Defendant called Dr. Camarota to testify about the impact of the Kansas DPOC law on voter registration and participation rates. Specifically, Defendant offered Dr. Camarota "as an the fields of demography, census data, voter registration statistics, and voter participation statistics." Dr. Camarota earned a Ph.D. in American Government with a focus on policy analysis from the University of Virginia. He is currently the Director of Research at the Center for Immigration Studies ("CIS"), where his primary responsibility for the last nineteen years has been to analyze United States Census Bureau data. In this position, he helped construct the American Community Survey, which is a large annual survey conducted by the Census Bureau that includes questions about citizenship and voting. Dr. Camarota has also published peer-reviewed articles and book chapters about census data relating to immigration issues, but not on any issue related to voting. He has served as a peer reviewer for several scholarly journals. Dr. Camarota has published many non-peer-reviewed conference papers and reports for the Census Bureau and CIS, and he has testified before Congress several times about Census Bureau Data, mostly as it relates to immigration issues.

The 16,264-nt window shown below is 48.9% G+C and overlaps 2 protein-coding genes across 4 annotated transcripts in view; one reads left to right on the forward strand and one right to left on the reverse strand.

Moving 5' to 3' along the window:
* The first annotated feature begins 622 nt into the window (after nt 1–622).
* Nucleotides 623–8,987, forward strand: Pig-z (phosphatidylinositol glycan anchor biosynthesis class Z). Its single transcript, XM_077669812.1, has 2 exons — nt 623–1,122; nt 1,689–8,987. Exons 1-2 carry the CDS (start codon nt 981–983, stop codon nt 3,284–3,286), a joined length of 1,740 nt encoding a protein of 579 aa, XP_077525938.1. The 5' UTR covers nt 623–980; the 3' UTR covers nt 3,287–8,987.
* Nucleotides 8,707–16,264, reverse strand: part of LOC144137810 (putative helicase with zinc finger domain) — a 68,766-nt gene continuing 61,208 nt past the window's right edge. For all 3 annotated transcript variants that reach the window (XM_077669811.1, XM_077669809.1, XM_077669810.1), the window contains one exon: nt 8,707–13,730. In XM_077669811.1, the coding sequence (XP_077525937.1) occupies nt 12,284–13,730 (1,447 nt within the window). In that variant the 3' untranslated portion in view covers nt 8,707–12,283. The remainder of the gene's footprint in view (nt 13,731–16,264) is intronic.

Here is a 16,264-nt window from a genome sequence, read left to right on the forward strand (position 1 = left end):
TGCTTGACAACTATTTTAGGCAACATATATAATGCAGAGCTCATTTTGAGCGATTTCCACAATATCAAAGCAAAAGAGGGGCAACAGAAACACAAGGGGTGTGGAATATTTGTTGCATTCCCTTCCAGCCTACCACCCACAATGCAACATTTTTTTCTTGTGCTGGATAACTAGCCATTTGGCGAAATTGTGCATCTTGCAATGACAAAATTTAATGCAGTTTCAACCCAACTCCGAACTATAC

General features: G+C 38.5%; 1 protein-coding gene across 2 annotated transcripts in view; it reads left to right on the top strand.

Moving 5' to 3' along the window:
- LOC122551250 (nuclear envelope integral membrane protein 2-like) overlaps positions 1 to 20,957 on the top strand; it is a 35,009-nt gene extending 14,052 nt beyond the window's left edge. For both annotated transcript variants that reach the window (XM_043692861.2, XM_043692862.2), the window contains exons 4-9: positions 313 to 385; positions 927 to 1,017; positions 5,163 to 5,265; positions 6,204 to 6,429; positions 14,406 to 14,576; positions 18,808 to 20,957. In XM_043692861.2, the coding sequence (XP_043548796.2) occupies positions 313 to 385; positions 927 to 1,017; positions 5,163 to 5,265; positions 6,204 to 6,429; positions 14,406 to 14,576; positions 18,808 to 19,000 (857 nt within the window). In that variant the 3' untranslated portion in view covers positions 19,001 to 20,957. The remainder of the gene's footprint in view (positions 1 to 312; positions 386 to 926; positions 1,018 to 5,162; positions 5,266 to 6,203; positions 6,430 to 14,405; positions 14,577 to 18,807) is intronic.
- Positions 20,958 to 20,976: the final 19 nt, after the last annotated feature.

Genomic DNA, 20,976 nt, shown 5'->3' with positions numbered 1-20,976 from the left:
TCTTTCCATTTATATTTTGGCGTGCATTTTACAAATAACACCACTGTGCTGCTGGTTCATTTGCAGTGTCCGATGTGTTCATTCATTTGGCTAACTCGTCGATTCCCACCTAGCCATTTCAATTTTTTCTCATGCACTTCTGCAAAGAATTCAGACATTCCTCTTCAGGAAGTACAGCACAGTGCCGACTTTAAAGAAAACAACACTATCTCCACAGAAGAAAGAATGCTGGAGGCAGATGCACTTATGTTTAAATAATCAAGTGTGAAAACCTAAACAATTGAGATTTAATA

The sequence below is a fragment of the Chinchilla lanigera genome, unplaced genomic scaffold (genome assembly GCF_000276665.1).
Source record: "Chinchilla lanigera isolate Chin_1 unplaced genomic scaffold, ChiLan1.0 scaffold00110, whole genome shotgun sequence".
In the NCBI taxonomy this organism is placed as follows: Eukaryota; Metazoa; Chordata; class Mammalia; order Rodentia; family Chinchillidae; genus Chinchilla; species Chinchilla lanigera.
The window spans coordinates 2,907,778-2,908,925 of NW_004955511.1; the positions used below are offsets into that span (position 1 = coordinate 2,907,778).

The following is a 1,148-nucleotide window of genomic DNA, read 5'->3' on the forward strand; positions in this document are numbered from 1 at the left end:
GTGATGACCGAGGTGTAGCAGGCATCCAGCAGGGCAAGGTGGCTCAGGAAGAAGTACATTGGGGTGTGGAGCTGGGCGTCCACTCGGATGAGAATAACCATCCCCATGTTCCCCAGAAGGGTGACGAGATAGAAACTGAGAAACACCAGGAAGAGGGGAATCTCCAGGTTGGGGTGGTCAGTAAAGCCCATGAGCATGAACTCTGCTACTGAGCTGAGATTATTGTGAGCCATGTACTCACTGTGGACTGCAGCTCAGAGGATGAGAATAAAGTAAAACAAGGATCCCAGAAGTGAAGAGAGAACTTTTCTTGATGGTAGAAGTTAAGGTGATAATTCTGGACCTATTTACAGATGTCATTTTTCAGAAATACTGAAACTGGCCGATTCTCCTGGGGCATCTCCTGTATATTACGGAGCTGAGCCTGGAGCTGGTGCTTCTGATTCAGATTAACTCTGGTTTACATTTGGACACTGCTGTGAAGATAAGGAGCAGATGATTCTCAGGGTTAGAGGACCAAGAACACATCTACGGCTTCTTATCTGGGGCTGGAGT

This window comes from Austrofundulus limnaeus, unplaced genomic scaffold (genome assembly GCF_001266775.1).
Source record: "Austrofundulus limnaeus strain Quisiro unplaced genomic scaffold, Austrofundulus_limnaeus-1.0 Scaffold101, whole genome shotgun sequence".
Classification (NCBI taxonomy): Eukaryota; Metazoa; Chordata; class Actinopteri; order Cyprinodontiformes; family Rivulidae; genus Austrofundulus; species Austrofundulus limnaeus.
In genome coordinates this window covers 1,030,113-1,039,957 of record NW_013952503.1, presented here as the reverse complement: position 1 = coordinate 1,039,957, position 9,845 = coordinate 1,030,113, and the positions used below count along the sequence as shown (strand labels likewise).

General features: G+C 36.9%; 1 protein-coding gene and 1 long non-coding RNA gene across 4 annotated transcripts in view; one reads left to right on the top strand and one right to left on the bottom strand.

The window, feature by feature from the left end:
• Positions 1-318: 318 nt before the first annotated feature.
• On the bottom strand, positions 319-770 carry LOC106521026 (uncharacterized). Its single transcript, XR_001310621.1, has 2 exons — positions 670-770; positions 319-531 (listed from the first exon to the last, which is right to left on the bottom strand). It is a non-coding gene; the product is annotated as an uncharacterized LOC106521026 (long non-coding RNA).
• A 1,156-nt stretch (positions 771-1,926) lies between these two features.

Doc. 510, Trial Tr. at 1264:5–8.

In his report and testimony, Dr. Camarota looked at Kansas administrative data provided by the SOS's Office, and data from the Current Population Survey ("CPS"), a large Census Bureau survey that asks about registration and voting in November of every other year when federal elections are held. Dr. Camarota observed that the administrative data showed an increase in registration and turnout between October 2010 and October 2014. Dr. Camarota then compared registration and voting rates in Kansas between November 2010 and November 2014, before and after the effective date of the DPOC law, based on the CPS data. Dr. Camarota also compared the Kansas registration and turnout rates to those rates nationally, and in neighboring states without DPOC laws, and found that there was no significant deviation. Dr. Camarota opined that because registration and turnout rates in Kansas increased between 2010 and 2014, the DPOC law did not unduly burden Kansans' ability to register and vote.